...Klein speaks to pending cases, and this case was not pending when Congress enacted § 2241(e)(2). See Miller v. French, 530 U.S. 327, 349, 120 S.Ct. 2246, 147 L.Ed.2d 326 (2000) (characterizing Klein's holding as limited to pending cases). Thus, for many reasons, Klein does not apply here.3.......
  • Request a trial to view additional results
22 books & journal articles
  • Prisoners' Rights
    • United States
    • Georgetown Law Journal No. 110-Annual Review, August 2022
    • August 1, 2022
    ...PLRA standard). 3240. See 18 U.S.C. § 3626(a)(1)(A). 3241. See id. § 3626(a)(3)(A). 3242. Id. § 3626(e)(2); see also Miller v. French, 530 U.S. 327, 339 (2000) (automatic stay provision of PLRA mandatory and does not allow courts to suspend operation of stay using equitable authority). The ......
  • CHAPTER 11 FUNDAMENTALS OF MINING LAW AND MINING TITLE OPINIONS
    • United States
    • FNREL - Special Institute Mineral Title Examination (FNREL) 2012 Ed.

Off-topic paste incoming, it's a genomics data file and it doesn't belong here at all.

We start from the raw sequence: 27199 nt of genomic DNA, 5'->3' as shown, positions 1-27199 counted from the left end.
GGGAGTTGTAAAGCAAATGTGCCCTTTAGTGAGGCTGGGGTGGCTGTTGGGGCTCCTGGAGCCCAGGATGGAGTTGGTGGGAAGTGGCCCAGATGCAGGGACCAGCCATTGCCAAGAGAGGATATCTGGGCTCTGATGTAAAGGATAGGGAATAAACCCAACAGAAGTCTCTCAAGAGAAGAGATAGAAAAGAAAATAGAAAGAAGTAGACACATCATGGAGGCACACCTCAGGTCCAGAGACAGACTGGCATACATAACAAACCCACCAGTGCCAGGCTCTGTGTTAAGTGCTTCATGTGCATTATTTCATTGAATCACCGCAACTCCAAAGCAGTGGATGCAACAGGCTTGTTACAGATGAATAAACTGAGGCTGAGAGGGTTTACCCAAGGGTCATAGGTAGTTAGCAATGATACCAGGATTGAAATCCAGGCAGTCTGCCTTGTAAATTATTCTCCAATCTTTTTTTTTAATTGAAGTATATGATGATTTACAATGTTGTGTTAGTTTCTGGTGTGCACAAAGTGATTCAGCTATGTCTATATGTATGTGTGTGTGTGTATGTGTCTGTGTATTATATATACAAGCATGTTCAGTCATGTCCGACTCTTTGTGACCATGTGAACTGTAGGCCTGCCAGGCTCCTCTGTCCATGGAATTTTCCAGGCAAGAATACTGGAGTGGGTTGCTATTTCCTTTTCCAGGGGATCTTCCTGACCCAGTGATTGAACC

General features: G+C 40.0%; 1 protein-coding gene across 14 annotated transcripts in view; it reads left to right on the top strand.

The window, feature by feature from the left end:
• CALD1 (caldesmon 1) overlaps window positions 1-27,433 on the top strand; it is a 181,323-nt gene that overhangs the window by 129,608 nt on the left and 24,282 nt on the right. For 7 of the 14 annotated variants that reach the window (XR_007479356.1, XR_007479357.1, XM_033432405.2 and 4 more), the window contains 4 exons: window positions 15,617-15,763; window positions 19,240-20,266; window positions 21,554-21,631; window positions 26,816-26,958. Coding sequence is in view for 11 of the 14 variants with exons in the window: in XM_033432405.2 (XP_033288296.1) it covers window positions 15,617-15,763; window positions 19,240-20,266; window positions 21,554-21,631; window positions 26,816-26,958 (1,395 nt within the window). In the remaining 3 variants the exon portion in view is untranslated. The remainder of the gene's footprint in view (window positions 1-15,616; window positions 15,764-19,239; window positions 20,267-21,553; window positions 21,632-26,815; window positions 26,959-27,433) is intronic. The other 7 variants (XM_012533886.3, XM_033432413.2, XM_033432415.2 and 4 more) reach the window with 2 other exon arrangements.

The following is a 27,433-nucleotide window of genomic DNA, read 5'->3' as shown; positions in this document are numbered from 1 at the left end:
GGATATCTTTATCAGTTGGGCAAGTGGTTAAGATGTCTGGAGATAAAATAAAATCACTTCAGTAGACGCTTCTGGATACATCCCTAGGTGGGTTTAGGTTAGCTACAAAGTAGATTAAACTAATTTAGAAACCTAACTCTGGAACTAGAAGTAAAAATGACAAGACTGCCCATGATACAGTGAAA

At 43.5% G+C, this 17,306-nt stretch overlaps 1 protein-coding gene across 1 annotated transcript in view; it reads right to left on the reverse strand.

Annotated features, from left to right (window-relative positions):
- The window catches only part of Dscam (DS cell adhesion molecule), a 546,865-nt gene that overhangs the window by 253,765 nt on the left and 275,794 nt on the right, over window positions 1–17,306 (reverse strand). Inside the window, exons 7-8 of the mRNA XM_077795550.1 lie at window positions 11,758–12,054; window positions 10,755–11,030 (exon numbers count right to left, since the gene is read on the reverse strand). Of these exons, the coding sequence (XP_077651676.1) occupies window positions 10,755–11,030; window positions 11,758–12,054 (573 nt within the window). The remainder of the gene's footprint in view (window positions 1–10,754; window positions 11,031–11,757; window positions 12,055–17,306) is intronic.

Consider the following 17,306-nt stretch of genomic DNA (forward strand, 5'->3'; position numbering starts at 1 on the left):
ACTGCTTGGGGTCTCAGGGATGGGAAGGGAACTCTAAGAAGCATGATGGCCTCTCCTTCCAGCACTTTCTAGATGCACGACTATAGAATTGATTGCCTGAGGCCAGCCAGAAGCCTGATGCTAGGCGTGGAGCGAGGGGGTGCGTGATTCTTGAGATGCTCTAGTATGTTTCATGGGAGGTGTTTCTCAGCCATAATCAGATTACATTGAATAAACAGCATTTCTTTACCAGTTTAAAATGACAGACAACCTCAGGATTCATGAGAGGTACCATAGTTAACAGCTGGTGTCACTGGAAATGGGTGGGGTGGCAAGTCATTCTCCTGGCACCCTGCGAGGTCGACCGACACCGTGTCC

• Invalid date
    ...country when the acts were passed")). [113] United States v. N. E. Rosenblum Truck Lines, 315 U.S. 50, 62 (1942). [114] Miller v. French, 530 U.S. 327, 328 (2000). [115] Blue Chip Stamps v. Manor Drug Stores, All U.S. 723, 752-53 (1975); Concrete Pipe and Products of Cal, Inc. v. Constr. La......
  • Table of Cases
    • United States
    • The Path of Constitutional Law Suplemmentary Materials
    • January 1, 2007
    ...419 (1973), 210-11, 530, 1354, 1451-55, 1457 Miller v. Fenton, 474 U.S. 104, 106 S.Ct. 445, 88 L.Ed.2d 405 (1985), 1105 Miller v. French, 530 U.S. 327, 120 S.Ct. 2246, 147 L.Ed.2d 326 (2000), 402, Miller v. Johnson, 515 U.S. 900, 115 S.Ct. 2475, 132 L.Ed.2d 762 (1995), 1113, 1146, 1149, 133......
  • Finality, Comity, and Retroactivity in Criminal Procedure: Reimagining the Teague Doctrine After Edwards v. Vannoy.
    • United States
    • Stanford Law Review Vol. 73 No. 6, June 2021
    • June 1, 2021
    ...by retroactive legislation that the law applicable to that very case was something other than what the courts said it was."). (173.) 530 U.S. 327 (2000). In Miller, the Supreme Court distinguished Plaut, holding that the "automatic stay" provision of the Prison Litigation Reform Act of 1995......
  • Request a trial to view additional results

VLEX uses login cookies to provide you with a better browsing experience. If you click on 'Accept' or continue browsing this site we consider that you accept our cookie policy. ACCEPT